The Book is Not The Cover

↪ Student Writings
Change is central to the direction we provide and the pedagogical structures we create. At the end of every year we reflect on our efforts, evaluate the challenges, celebrate our successes, and consider new directions for the following year. Then we meet our new students, learn the details of our course schedule and school calendar, and reconsider our plans. It was no different at the start of the 2011-2012 school year. This year we felt strongly that we needed to challenge our students to deepen their understandings of themselves and others and to examine how knowing one’s own identity, ideologies, aspirations, and prejudices influences the networks you engage in, the work you do, and the future you create.

In August 2011, Julie welcomed 45 students into her Find My Voice through Writing ELD courses – mostly new students with a handful of returning Finding Voice participants. After getting to know the students, we sketched out ideas for a project about “identity” that we felt would offer rich opportunities for language and literacy development, as well as shift them toward a space of self-directed learning and personal agency. We framed our project around the past, present, and future. We encouraged the students to reflect and ask themselves: What path did I take to be in this particular place at this particular time? How do I see myself, how do others see me, and how do I want to be seen? Who are the multiple selves I inhabit when at school, home, or work, and how are those selves influenced by the multiple gazes and perceptions of others? And where and who do I want to be in the future?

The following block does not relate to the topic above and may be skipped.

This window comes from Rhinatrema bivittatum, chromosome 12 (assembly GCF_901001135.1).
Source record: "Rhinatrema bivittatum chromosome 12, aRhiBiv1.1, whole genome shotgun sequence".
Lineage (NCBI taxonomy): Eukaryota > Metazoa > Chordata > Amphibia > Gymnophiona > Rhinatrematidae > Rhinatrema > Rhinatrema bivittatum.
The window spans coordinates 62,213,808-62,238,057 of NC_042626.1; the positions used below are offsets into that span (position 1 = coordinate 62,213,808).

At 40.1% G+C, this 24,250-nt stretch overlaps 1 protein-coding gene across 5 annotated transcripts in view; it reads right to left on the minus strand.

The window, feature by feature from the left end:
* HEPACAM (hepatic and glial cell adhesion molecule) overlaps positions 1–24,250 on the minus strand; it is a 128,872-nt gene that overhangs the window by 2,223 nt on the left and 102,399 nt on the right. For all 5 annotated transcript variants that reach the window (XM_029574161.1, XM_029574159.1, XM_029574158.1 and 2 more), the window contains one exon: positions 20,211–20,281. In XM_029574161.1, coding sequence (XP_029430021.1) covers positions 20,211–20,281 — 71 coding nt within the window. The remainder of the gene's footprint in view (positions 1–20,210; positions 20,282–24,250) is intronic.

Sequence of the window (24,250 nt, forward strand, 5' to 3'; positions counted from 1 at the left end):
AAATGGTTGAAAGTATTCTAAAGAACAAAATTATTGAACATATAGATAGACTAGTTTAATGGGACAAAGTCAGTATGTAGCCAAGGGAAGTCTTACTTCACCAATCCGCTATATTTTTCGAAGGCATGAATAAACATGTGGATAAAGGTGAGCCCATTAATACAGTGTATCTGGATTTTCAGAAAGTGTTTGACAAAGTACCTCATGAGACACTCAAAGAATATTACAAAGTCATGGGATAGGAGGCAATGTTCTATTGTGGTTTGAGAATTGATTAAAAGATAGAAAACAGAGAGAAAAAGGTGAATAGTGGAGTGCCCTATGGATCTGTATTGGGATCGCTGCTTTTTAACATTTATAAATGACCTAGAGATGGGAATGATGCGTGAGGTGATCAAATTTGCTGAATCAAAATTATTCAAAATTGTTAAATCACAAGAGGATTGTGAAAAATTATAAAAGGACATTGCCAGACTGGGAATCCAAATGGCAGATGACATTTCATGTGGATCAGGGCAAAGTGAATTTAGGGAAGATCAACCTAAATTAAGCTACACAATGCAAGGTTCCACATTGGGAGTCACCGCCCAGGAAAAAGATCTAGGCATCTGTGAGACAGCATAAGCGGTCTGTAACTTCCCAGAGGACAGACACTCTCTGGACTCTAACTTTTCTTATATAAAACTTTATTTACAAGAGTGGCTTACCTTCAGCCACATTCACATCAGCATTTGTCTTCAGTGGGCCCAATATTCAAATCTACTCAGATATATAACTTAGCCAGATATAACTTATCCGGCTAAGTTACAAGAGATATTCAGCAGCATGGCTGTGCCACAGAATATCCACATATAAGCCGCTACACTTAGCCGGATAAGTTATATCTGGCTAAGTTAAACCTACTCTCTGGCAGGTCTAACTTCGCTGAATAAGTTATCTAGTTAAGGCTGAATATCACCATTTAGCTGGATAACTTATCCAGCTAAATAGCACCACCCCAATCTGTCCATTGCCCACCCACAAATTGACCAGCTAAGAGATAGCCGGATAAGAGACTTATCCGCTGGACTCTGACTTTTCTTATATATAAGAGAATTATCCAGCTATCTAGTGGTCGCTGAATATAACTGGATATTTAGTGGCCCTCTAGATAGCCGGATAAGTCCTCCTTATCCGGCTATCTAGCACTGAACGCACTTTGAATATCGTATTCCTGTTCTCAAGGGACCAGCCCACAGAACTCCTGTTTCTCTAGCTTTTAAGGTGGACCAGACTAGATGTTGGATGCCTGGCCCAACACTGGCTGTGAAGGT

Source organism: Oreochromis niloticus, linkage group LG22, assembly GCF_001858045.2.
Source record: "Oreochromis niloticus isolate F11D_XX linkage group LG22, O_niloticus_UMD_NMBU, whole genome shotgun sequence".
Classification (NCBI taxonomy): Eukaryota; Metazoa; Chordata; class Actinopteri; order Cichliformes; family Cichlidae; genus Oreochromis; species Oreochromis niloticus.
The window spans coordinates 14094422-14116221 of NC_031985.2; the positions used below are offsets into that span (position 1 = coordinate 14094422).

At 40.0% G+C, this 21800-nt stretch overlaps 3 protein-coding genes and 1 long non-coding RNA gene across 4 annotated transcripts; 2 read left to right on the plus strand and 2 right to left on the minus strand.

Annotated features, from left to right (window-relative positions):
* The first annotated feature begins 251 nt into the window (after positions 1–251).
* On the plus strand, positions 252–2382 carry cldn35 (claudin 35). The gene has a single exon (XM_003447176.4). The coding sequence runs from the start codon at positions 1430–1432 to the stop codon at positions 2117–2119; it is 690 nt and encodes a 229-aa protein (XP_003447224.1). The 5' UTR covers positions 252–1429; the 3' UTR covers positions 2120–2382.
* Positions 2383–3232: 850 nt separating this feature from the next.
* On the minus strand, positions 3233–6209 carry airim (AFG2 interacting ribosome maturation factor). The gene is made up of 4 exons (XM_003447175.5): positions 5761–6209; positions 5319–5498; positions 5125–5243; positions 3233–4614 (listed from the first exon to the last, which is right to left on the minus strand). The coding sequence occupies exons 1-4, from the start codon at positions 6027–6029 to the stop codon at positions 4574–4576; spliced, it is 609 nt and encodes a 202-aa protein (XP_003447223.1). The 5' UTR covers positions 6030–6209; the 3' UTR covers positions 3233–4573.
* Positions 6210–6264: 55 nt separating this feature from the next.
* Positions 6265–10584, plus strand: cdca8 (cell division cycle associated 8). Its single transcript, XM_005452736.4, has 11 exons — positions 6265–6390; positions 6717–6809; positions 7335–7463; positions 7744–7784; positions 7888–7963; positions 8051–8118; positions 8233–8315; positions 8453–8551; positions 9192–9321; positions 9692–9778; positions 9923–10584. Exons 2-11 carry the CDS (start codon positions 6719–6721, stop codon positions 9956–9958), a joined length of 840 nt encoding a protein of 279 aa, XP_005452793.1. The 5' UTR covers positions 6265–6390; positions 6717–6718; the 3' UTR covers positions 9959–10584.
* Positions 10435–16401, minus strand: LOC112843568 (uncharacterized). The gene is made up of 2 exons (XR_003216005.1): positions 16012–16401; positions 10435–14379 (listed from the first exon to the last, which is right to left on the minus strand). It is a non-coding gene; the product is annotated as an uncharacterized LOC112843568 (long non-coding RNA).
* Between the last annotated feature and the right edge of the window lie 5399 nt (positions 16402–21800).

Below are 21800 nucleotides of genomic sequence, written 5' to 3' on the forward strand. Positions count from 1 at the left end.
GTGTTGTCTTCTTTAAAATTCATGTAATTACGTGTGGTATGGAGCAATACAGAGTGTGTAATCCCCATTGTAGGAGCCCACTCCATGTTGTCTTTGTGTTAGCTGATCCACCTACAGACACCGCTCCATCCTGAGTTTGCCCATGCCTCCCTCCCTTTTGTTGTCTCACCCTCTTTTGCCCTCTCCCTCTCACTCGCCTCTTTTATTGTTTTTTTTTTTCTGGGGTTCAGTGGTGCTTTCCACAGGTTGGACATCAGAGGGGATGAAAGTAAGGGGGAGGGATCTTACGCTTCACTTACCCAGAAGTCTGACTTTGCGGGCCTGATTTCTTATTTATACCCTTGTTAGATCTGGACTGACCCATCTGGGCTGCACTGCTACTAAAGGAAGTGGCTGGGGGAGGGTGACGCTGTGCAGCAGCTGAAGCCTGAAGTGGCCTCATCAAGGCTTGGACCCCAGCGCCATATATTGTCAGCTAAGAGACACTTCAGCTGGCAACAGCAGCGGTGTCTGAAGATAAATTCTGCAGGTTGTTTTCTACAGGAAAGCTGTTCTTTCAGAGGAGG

We anticipated that students might encounter prejudices, gaps, or obstacles they would want to address though social justice work. As the year unfolded, we discussed, debated, got energized and overwhelmed by these challenges, and as a result we adjusted and redirected our work plan.

From November through March students explored their past and present through photography and writing. We first asked students to consider how they came to be sitting in Room M219 at Catalina Magnet High School in Tucson, Arizona. What were the tracks they followed?  Julie told parts of her life story through writing and Josh shared his through photography, and then the students began telling their own stories. Their stories varied in structure, some told chronologically and others as a series of flashbacks, and they grew into the longest texts these English Language Learners had ever written.

After breaking for winter holidays, we resumed our exploration of identity. Our intent was to have students explore how they perceived themselves and others and how others perceived them based on identity traits such as socio-economic status, race/ethnicity, sex and gender, sexual orientation, religion, and culture, among others. It took many weeks to unpack these terms and gain some understanding of what each meant, both generally and in relation to one’s individual identity. We then turned to writing “simple” descriptive essays about self, highlighting those aspects of identity that were most important to one’s self-definition.